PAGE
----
SYSPRO APAC CEO on relocating production in Australia

The Australian Made movement is bringing manufacturing back to home shores. But for the reshore strategy to be successful, we need to become more competitive with our progressive Asian neighbors. The need for digital transformation across Australia’s manufacturing sector has never been more critical, especially now that a global recession appears to be looming.

According to the McKinsey & Company Economic Conditions Outlook, the September 2022 survey identified inflation, energy prices, geopolitical instability and rising interest rates as potential risks to economic growth in the Asia-Pacific region over the next 12 months. Rising inflation concerns pushed supply chain disruption worries down to the fifth most cited risk for economies.

Closer to home, the Australian Bureau of Statistics Monthly Business Turnover Indicator, August 2022 found that manufacturing saw a 4.1% increase in business turnover compared to July 2022. It was in the top 3 of 13 industries with the largest monthly sales increases. This follows July data that showed manufacturing sales fell 3.8% after five straight monthly increases.

With COVID completely disrupting the market and rising inflation threatening the economy, manufacturers need to refocus on digital strategies to continue growing their business, be competitive and meet the growing demands of the market. Our ability to compete on a global scale will only be achieved when advanced Industry 4.0 technologies, automation and innovation are widely deployed to help businesses stay strong.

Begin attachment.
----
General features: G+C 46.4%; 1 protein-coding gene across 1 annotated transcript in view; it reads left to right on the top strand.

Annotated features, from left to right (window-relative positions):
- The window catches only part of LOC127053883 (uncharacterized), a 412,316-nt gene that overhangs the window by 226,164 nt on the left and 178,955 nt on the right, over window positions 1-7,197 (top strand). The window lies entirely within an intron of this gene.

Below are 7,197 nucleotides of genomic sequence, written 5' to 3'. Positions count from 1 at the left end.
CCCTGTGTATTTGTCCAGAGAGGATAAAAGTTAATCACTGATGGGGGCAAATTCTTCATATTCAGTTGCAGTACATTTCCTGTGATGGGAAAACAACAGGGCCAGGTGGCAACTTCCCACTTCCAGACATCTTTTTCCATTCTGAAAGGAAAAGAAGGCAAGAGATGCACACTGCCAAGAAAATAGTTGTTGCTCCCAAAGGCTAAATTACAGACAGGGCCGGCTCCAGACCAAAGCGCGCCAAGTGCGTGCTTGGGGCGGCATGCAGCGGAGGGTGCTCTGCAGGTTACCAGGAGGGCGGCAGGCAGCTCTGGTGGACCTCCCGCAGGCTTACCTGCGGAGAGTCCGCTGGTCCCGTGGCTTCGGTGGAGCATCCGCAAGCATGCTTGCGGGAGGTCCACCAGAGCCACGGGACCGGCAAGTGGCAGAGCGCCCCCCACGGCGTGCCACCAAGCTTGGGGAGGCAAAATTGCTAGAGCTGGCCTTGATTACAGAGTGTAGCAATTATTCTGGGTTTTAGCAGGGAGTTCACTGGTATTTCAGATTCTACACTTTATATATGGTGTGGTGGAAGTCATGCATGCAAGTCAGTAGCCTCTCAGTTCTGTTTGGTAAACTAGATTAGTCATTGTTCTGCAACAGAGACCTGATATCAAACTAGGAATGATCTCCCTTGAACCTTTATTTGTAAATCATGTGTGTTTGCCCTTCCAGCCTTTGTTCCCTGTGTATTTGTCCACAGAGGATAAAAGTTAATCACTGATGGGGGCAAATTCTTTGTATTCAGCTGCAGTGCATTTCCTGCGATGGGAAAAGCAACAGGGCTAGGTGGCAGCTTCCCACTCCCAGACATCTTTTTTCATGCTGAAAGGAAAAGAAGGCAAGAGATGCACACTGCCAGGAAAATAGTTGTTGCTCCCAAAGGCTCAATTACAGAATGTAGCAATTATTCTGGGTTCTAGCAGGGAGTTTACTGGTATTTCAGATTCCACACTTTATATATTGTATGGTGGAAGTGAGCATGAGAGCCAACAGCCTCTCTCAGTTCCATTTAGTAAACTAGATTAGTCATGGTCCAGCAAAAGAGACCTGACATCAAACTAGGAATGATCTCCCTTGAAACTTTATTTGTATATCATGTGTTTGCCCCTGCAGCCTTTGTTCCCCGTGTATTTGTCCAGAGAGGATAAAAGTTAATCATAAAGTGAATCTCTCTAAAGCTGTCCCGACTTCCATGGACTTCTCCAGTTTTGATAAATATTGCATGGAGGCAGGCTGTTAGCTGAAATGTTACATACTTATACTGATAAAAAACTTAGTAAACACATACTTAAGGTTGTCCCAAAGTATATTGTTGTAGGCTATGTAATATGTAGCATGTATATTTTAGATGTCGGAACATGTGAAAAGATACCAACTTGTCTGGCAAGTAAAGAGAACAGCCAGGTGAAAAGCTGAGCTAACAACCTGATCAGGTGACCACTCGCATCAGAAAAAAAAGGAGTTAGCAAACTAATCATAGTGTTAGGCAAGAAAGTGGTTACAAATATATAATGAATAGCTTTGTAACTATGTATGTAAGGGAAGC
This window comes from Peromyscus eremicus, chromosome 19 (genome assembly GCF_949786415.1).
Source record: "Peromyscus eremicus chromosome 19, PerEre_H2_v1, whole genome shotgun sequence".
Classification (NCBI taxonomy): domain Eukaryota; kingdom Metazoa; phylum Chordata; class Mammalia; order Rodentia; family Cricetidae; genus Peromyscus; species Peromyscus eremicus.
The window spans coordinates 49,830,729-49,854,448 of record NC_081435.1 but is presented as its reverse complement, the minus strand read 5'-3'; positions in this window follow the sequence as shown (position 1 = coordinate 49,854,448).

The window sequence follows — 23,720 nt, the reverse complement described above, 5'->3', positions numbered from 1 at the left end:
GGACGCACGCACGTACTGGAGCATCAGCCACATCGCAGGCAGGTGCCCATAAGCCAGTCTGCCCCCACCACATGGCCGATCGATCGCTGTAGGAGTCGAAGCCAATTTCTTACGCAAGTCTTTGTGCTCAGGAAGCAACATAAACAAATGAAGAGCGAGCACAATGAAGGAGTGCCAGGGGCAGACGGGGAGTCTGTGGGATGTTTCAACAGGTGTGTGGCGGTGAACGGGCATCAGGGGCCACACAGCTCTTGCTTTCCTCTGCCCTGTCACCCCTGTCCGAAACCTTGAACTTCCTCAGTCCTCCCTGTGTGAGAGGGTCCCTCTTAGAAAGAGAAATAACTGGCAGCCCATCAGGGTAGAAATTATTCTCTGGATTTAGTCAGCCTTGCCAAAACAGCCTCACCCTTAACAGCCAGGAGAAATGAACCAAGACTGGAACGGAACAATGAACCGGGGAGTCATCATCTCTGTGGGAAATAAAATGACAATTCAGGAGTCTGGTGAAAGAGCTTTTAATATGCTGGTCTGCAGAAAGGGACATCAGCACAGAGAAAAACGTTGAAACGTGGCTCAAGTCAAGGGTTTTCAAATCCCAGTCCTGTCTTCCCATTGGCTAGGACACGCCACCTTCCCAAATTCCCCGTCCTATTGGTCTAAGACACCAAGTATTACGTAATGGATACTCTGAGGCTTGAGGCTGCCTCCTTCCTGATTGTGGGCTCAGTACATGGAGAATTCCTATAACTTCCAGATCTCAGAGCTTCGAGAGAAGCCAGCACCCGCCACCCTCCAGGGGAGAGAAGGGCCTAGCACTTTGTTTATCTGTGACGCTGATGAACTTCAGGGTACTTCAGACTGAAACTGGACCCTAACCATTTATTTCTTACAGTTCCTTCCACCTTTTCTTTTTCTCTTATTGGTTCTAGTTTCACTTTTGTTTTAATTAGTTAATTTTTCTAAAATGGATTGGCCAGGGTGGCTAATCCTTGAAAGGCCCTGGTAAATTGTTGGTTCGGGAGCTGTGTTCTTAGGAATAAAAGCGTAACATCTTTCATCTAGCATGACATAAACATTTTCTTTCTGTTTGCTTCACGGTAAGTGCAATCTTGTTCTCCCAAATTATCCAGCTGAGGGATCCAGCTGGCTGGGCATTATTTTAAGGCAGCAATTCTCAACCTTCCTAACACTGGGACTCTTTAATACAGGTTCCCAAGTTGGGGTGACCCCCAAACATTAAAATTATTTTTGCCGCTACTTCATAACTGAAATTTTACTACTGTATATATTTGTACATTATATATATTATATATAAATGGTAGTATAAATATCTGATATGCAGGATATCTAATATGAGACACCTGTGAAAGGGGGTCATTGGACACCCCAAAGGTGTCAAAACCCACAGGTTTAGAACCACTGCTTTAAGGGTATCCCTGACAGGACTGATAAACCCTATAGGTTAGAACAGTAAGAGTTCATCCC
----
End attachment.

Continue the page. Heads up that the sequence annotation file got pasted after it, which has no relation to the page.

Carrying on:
Reinforcing the need to relocate Australian manufacturing

The reshoring trend was sparked by a desire to future-proof critical supply chains due to high market demand and ongoing pandemic-related disruptions. What we have learned from COVID is that those companies already producing goods locally, with advanced manufacturing at their core, have the flexibility to quickly pivot and support Australia’s needs.

That flexibility will prove even more valuable as we head into a recession. However, Ai Group’s Australian Performance of Manufacturing Index (Australian PMIĀ®), September 2022, recorded an increase of 0.9 points to 50.2 points in September 2022 (a reading above 50 points indicates expansion). September is only the second month of stable results since February. While chemicals and machinery and equipment were two of the seven activity indices that did not shrink, inventories were resilient and new orders pointed to strong growth. Sales, shipments and exports were also slightly positive.

Regardless of what industry and economic data shows, it’s important that manufacturers don’t lose sight of the opportunities that challenges can create. For example, the reshoring trend of recent years has created opportunities to reduce production disruptions while maintaining customer satisfaction through better supply chain management.

“Australian Made” can be a sign of manufacturing quality

There has been strong demand for Australian-made goods, particularly since the pandemic began. It opened many people’s eyes to the importance of Australian made products and how we can all play our part by prioritizing Australian products to strengthen the economy and boost our job market.

One area with huge potential for manufacturing is batteries, which is expected to grow as much as 10-fold over the next decade, according to a report by Future Battery Industries CRC for the Australian government. It showed that the battery industry could contribute $7.4 billion annually to the Australian economy by 2030 and create up to 35,000 jobs.

The nation is uniquely positioned to benefit from this growth through our Australian developed battery plan. We should be able to manufacture batteries locally, given the vast natural resources required, including lithium. Most of these resources are currently shipped overseas for processing. Energy storage systems are in high demand from the rest of the world and therefore making the most of this opportunity is crucial.


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